In the January 11th, Posted Up pod with Chris Haynes, Yahoo Sports colleague, Vincent Goodwill comes with strong intel on what might really be happening with the Ben Simmons situation in Philly after a bizarre sequence of events where Philly was undermanned for Sunday’s game vs. Denver, placing Simmons on the injured list with a sore knee at the 12th hour, and then being fined $25,000 by the league the next day for doing so. Was he suspended by the team? Is he actually injured? Is he about to be traded for Harden? You decide:
The 76er’s decided that night [after Seth Curry being pulled from the 2nd half of game vs Knicks due to a covid-19 test that came back positive] we are going to stay in New York while everything gets sorted out. What I have gathered was that Ben Simmons left New York that evening. he left New York and went to Philadelphia. Gotta…you know…apparently probably hired a driver from a service…..the team clearly found out. Here’s the one thing that we do know, Chris, because of the restaurant protocols and everything else that certain restaurants in places that you can’t go to. There are no restaurants in New York City that are approved [by the NBA], so if a team is staying in New York City they need to stay there. Apparently Ben Simmons said, ‘nah, I’m out’…I’m headed out, got a driver, went back to Philly. I believe the team found out. And I believe team security, as you know, team security knows these things, they’re like the CIA, you know what mean? They know what the writers are doing. This is like some serious stuff. So, they find out, Ben Simmons has to come back…and ‘magically’ he ends up on the injury report the next day, not playing’. Who knows how you want to connect the dots.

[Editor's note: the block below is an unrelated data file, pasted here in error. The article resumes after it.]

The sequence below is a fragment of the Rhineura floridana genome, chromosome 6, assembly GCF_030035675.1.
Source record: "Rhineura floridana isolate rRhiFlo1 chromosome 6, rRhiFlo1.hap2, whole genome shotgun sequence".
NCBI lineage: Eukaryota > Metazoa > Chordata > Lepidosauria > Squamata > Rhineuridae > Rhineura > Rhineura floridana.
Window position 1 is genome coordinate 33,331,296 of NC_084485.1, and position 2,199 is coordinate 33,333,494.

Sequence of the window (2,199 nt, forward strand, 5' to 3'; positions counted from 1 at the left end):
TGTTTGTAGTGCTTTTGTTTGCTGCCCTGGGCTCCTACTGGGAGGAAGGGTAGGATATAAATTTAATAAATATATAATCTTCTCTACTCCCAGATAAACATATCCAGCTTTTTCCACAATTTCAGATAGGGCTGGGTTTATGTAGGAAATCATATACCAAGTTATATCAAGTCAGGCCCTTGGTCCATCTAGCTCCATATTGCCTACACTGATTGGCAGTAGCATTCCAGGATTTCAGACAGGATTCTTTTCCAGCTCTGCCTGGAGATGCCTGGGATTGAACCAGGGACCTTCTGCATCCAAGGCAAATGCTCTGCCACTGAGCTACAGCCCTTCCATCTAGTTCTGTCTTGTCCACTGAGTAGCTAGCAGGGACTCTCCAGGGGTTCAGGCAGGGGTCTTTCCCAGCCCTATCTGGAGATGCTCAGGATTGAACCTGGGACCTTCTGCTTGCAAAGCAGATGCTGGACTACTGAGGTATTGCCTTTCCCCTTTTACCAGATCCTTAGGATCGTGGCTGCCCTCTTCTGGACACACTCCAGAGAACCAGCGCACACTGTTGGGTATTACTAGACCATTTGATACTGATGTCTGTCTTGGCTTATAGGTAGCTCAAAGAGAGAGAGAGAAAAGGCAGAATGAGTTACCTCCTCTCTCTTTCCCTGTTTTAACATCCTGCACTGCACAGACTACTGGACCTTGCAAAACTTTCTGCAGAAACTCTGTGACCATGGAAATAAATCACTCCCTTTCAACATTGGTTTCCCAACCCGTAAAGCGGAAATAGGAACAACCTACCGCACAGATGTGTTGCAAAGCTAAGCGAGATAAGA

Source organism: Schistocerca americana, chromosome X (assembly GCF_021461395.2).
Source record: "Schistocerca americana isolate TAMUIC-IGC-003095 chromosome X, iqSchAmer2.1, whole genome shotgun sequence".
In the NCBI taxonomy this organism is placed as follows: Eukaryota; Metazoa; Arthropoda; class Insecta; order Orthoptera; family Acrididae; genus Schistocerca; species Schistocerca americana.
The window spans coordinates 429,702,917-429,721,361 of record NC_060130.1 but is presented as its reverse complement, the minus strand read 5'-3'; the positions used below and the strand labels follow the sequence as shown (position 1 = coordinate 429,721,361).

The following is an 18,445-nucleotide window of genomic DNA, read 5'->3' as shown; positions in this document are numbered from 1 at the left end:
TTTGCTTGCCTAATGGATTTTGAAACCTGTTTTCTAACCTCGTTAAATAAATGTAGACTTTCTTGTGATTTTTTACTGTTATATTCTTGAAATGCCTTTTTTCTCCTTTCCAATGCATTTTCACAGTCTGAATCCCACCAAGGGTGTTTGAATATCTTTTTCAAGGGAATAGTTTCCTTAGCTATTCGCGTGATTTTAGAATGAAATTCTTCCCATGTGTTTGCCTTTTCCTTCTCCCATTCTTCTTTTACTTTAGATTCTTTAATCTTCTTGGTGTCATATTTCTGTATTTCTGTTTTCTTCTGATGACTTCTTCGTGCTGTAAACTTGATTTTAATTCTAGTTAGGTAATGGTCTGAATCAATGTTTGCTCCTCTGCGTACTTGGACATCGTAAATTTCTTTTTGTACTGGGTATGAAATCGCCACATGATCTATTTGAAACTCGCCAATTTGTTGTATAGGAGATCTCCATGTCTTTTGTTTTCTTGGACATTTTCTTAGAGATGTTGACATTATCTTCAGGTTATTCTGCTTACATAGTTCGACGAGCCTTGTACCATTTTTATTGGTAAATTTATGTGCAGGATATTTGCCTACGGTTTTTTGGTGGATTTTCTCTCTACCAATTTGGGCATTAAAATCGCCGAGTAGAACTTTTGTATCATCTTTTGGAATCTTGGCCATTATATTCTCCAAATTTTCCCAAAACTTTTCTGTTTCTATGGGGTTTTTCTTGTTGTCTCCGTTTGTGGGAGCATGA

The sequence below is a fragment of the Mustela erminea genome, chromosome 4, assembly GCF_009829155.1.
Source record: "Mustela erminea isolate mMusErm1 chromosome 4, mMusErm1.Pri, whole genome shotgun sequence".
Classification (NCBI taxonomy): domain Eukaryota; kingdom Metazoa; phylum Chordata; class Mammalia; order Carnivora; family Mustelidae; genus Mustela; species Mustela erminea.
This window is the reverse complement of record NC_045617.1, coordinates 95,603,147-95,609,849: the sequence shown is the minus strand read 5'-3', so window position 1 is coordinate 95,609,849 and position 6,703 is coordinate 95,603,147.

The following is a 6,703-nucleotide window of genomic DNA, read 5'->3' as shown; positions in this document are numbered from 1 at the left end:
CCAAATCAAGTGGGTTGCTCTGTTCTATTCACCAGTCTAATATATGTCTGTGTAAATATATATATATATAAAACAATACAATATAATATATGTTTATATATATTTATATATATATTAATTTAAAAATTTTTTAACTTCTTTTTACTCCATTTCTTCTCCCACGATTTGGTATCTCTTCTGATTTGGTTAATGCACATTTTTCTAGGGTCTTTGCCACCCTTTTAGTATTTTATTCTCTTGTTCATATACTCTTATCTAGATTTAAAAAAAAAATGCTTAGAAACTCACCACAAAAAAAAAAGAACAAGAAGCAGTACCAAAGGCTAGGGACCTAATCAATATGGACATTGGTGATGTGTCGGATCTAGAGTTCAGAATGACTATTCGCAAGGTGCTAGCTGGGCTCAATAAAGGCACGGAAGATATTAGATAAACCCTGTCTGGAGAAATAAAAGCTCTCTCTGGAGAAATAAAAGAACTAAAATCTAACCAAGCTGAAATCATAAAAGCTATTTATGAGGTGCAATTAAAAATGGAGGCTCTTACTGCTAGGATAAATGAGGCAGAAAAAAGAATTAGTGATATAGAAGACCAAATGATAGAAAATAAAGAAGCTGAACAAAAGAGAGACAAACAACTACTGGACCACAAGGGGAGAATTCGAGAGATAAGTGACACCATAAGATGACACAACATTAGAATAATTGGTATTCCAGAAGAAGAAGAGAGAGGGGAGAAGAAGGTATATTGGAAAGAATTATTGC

I’m seeing a lot of frustrated fans asking ‘why didn’t WE draft Tyrese Haliburton?!” but they don’t seem to understand how his agent warned lottery teams NOT to pick him so he could end up in Sacramento. I think the reporting from Jonathan Givony (@DraftExpress) on this episode of the Lowe Post podcast may have slipped through the cracks on a lot of post-draft analysis by fans and writers alike:
People are like, how did Haliburton fall so far?!… a lot of this was by design. The consistent theme that I kept hearing in the pre-draft process from agents was, “I hate the teams that are drafting in the top 10. I don’t want my guys with any of those franchises.” And so, they were very selective with who got medicals and they were openly telling teams, “don’t take my guy, please.” So I think, that is a big reason why Haliburton ended up going 12. He… he could have gone 6, I think, had he wanted to, but he was open to, you know, “let me sacrifice $7, 8 million because I think it’s going to end up working out in the long term with Sacramento”… and Zach, how many times can you say a player wants to go to Sacramento?! It’s incredible!!”
Great point worth taking note of from Ryen Rusillo on the recent Bill Simmons ‘Over/Under Mega Preview‘ pod on why we need to adjust our perspective after the last season’s shift away from the trend of franchises fighting to build super teams in order to win championships:
We spend a lot of time, if we had doubts about the Lakers, asking who the 3rd guy was all the time. If you look around the league right now, we kept asking ‘who’s that 3rd guy’s gonna be’, because of who Golden State was, then because of who the Miami Heat were, and then what Cleveland was once they brought Love in and returned there with Kyrie. There’s not really that 3 that scares you anymore. So, we kept looking at the Lakers wondering who the 3rd piece was, like it was mandatory to consider you a real title threat to have that third guy. You don’t really need it. You don’t really need it, because you’re not facing that Heat team, you’re not facing that Warriors team, or even that Cleveland team when things were right in ’16. So, it’s an important thing to remember about all of these teams chances. Stop using the ‘where’s the 3rd guy’ argument against us. And that was the lesson in the Lakers last year.